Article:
Tuesday, January 6, 2009
In an unanimous decision, the California Supreme Court ruled that the property belongs to The Episcopal Church because the parishes agreed to abide by the mother church's rules, which include specific language about property ownership.
St. James Church in Newport Beach, All Saints Church in Long Beach and St. David's Church in North Hollywood pulled out of the 2.1 million-member national Episcopal Church in 2004 and sought to retain property ownership.
Each church held deeds in their names to the property. The court ruled that Episcopal Church canons made it clear the property belonged to the individual parishes only as long as they remained part of the bigger church.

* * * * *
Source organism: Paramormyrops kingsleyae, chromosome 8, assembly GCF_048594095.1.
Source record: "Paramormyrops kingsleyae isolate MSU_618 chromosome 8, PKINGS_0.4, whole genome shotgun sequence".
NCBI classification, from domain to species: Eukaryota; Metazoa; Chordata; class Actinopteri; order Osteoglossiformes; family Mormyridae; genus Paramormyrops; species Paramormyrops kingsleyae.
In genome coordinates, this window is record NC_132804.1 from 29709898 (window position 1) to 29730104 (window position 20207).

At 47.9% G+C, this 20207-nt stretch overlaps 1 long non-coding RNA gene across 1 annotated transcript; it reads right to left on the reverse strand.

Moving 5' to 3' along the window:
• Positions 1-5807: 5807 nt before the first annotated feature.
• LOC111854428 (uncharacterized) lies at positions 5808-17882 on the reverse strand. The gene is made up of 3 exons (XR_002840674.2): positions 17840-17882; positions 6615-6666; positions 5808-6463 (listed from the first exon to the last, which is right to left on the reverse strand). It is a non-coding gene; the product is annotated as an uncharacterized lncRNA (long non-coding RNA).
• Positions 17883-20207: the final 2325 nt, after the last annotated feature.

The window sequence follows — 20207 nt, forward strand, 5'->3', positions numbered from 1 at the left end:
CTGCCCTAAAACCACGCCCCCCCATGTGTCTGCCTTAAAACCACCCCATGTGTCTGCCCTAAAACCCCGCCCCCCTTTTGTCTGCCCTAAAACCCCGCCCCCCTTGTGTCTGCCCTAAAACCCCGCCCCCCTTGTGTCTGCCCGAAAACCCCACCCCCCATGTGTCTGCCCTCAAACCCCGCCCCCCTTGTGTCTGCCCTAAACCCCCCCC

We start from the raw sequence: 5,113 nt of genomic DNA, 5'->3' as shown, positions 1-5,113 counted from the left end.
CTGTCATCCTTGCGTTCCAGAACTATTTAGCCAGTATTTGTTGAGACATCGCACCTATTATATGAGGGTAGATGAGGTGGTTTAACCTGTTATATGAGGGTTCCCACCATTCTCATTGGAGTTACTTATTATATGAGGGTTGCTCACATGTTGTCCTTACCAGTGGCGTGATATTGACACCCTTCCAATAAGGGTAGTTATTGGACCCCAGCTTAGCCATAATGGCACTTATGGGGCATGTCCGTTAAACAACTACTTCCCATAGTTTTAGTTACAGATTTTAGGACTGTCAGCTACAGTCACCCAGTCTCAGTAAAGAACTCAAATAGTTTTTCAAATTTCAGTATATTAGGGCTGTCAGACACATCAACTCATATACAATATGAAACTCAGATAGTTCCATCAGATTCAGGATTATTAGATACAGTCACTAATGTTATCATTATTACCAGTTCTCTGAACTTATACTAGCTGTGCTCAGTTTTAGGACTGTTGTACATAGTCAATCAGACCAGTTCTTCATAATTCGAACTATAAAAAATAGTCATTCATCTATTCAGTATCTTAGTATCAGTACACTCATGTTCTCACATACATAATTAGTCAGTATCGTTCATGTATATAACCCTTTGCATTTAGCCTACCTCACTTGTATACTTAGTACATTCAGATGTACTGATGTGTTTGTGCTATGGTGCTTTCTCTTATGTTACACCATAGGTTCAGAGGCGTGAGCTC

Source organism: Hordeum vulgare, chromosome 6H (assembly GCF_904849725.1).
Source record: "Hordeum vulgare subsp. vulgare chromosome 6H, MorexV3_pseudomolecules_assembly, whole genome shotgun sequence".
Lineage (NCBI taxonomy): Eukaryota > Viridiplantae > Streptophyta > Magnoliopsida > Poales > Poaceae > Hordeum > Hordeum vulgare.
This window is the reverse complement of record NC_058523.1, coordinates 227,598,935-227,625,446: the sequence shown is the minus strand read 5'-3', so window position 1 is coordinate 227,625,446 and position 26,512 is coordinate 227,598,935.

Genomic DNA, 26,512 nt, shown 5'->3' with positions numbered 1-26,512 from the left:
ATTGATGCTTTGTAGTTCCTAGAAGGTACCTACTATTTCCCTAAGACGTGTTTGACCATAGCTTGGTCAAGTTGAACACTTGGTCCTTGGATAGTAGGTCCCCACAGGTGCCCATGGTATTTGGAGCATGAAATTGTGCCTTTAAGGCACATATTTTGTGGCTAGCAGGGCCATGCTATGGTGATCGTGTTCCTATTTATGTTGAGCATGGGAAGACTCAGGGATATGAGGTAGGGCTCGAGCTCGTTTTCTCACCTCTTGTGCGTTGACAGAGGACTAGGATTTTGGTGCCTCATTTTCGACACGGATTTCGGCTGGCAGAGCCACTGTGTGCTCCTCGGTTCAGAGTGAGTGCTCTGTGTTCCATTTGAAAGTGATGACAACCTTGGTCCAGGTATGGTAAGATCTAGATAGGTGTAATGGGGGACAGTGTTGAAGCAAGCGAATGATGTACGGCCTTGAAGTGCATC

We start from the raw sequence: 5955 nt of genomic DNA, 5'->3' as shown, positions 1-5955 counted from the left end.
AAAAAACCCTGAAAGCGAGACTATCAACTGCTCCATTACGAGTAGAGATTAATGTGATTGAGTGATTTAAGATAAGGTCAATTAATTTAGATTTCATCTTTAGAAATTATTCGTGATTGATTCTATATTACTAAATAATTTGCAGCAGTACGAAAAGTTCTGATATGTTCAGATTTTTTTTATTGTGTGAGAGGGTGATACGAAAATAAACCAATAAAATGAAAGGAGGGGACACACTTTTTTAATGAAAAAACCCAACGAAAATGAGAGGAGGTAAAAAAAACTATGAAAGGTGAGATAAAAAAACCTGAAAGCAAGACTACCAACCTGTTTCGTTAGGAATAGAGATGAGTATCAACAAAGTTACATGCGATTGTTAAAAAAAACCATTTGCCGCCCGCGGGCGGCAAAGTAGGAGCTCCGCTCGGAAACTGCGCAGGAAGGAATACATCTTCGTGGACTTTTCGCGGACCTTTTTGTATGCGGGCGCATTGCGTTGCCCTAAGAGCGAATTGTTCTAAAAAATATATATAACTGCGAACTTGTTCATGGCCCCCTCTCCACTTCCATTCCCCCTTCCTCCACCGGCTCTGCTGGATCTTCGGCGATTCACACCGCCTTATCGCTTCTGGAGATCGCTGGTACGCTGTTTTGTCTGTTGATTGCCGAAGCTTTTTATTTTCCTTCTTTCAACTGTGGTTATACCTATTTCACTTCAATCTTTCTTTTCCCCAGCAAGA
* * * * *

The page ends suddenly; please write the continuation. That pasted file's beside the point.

"When it disaffiliated from the general church, the local church did not have the right to take the church property with it," Supreme Court Justice Ming Chin wrote for the seven-member court.
The 2003 ordination of an openly gay bishop in New Hampshire set off a wide-ranging debate within the church and upset conservative congregations. Since then, four dioceses and about 100 individual churches have split and set off bitter religious and legal feuds over church doctrine and division of property.
An attorney for The Episcopal Church said that the California Supreme Court ruling will be influential in other similar property disputes across the country.
"This was a thorough and conclusive ruling," said Episcopal Church lawyer John Shiner.
Bishop Jon Bruno, head of the 85,000-person Los Angeles Diocese, said he was "overjoyed" with the ruling and hoped it would prompt reconciliation talks with the three churches.
"I'm a Christian and I believe there is always the possibility of reconciliation," Bruno said. "It has been devastating for both sides."